Project Tango is the name of Google's initiative to build smartphones and tablets with cameras and sensors that can be used to track its position in 3D space, and to map the environment around it. The initial reference kit was a 7" tablet which uses NVIDIA's Tegra K1 SoC, and was the only Project Tango device available to developers at a steep price. That will be changing soon, with an announcement from Qualcomm and Google that a Project Tango smartphone is current being developed.

While there aren't many details as of yet, an image from Engadget shows that the phone will have the necessary array of cameras for capturing information the information about the phone's environment. Naturally, the phone will be powered by Qualcomm's Snapdragon 810 SoC. According to Qualcomm, this new Project Tango development platform will be available to developers during the third quarter of this year

Source: PR Newswire via Engadget

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  • dragantoe - Saturday, May 30, 2015 - link

    neat, hopefully no overheating issues Reply
  • dyc4ha - Saturday, May 30, 2015 - link

    Maybe OEM's can't go with any other SoC... but surely Google can. They do not require nearly as much volume, so why 810? Surely they can get something else without the overheating issues? Intel+Imagination? Reply
  • SunLord - Saturday, May 30, 2015 - link

    If this is anything like qualcomms dev platflorm phone then it likely not built to be super thin so it's probably bot going to have over heating issues Reply
  • testbug00 - Saturday, May 30, 2015 - link

    Because the 810 is the fastest commercial SoC that is viable in a phone currently?

    From my understanding. Or, at least, at the time this phone was designed it was.
    Reply
  • lilmoe - Saturday, May 30, 2015 - link

    uh huh, ok Reply
  • ptmmac - Saturday, May 30, 2015 - link

    Is anyone else getting the creepy feeling that Google is going to use this to map the world in 3d so it can monetize the data? Being able to calculate exactly where you are and how you are pointing your phone when you take a picture is weird unless you want more data out of the picture than you currently get? Add this to Google's new photo storage system and you can map the world for the internet of "things". Reply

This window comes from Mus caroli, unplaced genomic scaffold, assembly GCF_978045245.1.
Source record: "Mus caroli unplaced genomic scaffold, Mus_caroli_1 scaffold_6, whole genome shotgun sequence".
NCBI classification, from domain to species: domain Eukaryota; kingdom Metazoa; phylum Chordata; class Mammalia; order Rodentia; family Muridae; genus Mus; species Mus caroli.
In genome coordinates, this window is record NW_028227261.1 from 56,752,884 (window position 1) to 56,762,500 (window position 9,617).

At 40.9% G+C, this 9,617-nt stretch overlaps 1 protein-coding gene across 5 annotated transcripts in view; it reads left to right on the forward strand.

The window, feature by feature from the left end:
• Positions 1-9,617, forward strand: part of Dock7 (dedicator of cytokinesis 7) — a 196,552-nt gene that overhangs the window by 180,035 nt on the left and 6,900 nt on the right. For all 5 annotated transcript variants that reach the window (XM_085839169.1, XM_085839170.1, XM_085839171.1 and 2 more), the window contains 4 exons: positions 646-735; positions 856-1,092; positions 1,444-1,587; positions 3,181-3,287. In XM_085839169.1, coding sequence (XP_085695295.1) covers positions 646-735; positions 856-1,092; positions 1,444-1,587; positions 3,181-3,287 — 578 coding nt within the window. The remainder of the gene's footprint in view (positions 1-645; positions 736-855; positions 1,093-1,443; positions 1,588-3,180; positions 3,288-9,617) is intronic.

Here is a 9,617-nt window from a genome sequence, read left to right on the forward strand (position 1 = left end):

• Solandri - Sunday, May 31, 2015 - link

    While it could potentially be used that way, the real benefit of something like this is the ability to produce DSLR-like photos using a smartphone camera. The large aperture of DSLR lenses gives you two things - less noise and a narrower focal plane (blurring of the foreground and background). The latter is why portraits taken with a DSLR look so much better - you can blur the background so that it's not distracting to the portrait.

    If you can snap a photo with a smartphone camera (with everything in focus), and you can also capture depth information, you can recreate a DSLR's blurring with software. Originally I thought light field cameras would get there first and make DSLR lenses obsolete (except for low-light photography). But now I think 3D sensing technology is going to pass up light field cameras.
    Reply
  • testbug00 - Monday, June 01, 2015 - link

    doesn't matter if your sensor is way smaller. Physics wins. Reply
  • teng029 - Saturday, May 30, 2015 - link

    yet another project that Google will eventually lose interest in.. Reply
  • andychow - Monday, June 01, 2015 - link

    "was the only Project Tango device available to developers at a steep price"? I'm not sure what you define as steep, but it has 128 GB storage, 4 GB ram, 1920*1200 screen, 4G LTE, high-tech sensors, and a price tag of $512. I kind of thought it was pretty cheap. Also came with docking station. Reply

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